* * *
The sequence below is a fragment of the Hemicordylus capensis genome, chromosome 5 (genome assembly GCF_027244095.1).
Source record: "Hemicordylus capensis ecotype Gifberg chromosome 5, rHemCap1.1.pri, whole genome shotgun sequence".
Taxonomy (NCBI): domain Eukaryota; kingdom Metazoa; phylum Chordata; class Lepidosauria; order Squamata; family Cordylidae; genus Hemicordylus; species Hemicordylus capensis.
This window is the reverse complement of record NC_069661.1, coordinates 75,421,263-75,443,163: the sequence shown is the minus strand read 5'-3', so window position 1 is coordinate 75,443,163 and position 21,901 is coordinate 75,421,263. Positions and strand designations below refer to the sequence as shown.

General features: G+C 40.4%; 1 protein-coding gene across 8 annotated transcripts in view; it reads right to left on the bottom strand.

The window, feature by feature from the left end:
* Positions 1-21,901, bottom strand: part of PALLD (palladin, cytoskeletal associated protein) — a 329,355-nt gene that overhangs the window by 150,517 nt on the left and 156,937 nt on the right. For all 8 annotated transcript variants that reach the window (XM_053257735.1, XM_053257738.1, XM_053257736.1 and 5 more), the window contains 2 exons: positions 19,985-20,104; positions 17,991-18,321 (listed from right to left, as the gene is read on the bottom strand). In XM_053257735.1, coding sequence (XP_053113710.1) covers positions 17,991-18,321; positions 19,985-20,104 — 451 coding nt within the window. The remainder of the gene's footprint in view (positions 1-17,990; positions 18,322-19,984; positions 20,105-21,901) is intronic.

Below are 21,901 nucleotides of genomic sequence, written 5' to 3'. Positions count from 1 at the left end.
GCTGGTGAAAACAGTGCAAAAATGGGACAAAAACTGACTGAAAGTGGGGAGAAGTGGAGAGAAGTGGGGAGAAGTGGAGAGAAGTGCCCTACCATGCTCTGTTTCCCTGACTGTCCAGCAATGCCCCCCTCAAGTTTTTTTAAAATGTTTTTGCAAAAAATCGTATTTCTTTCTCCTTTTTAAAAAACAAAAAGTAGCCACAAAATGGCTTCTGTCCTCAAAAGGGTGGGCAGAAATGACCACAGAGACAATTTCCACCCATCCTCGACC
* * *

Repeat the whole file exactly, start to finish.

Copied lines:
The sequence below is a fragment of the Hemicordylus capensis genome, chromosome 5 (genome assembly GCF_027244095.1).
Source record: "Hemicordylus capensis ecotype Gifberg chromosome 5, rHemCap1.1.pri, whole genome shotgun sequence".
Taxonomy (NCBI): domain Eukaryota; kingdom Metazoa; phylum Chordata; class Lepidosauria; order Squamata; family Cordylidae; genus Hemicordylus; species Hemicordylus capensis.
This window is the reverse complement of record NC_069661.1, coordinates 75,421,263-75,443,163: the sequence shown is the minus strand read 5'-3', so window position 1 is coordinate 75,443,163 and position 21,901 is coordinate 75,421,263. Positions and strand designations below refer to the sequence as shown.

General features: G+C 40.4%; 1 protein-coding gene across 8 annotated transcripts in view; it reads right to left on the bottom strand.

The window, feature by feature from the left end:
* Positions 1-21,901, bottom strand: part of PALLD (palladin, cytoskeletal associated protein) — a 329,355-nt gene that overhangs the window by 150,517 nt on the left and 156,937 nt on the right. For all 8 annotated transcript variants that reach the window (XM_053257735.1, XM_053257738.1, XM_053257736.1 and 5 more), the window contains 2 exons: positions 19,985-20,104; positions 17,991-18,321 (listed from right to left, as the gene is read on the bottom strand). In XM_053257735.1, coding sequence (XP_053113710.1) covers positions 17,991-18,321; positions 19,985-20,104 — 451 coding nt within the window. The remainder of the gene's footprint in view (positions 1-17,990; positions 18,322-19,984; positions 20,105-21,901) is intronic.

Below are 21,901 nucleotides of genomic sequence, written 5' to 3'. Positions count from 1 at the left end.
GCTGGTGAAAACAGTGCAAAAATGGGACAAAAACTGACTGAAAGTGGGGAGAAGTGGAGAGAAGTGGGGAGAAGTGGAGAGAAGTGCCCTACCATGCTCTGTTTCCCTGACTGTCCAGCAATGCCCCCCTCAAGTTTTTTTAAAATGTTTTTGCAAAAAATCGTATTTCTTTCTCCTTTTTAAAAAACAAAAAGTAGCCACAAAATGGCTTCTGTCCTCAAAAGGGTGGGCAGAAATGACCACAGAGACAATTTCCACCCATCCTCGACC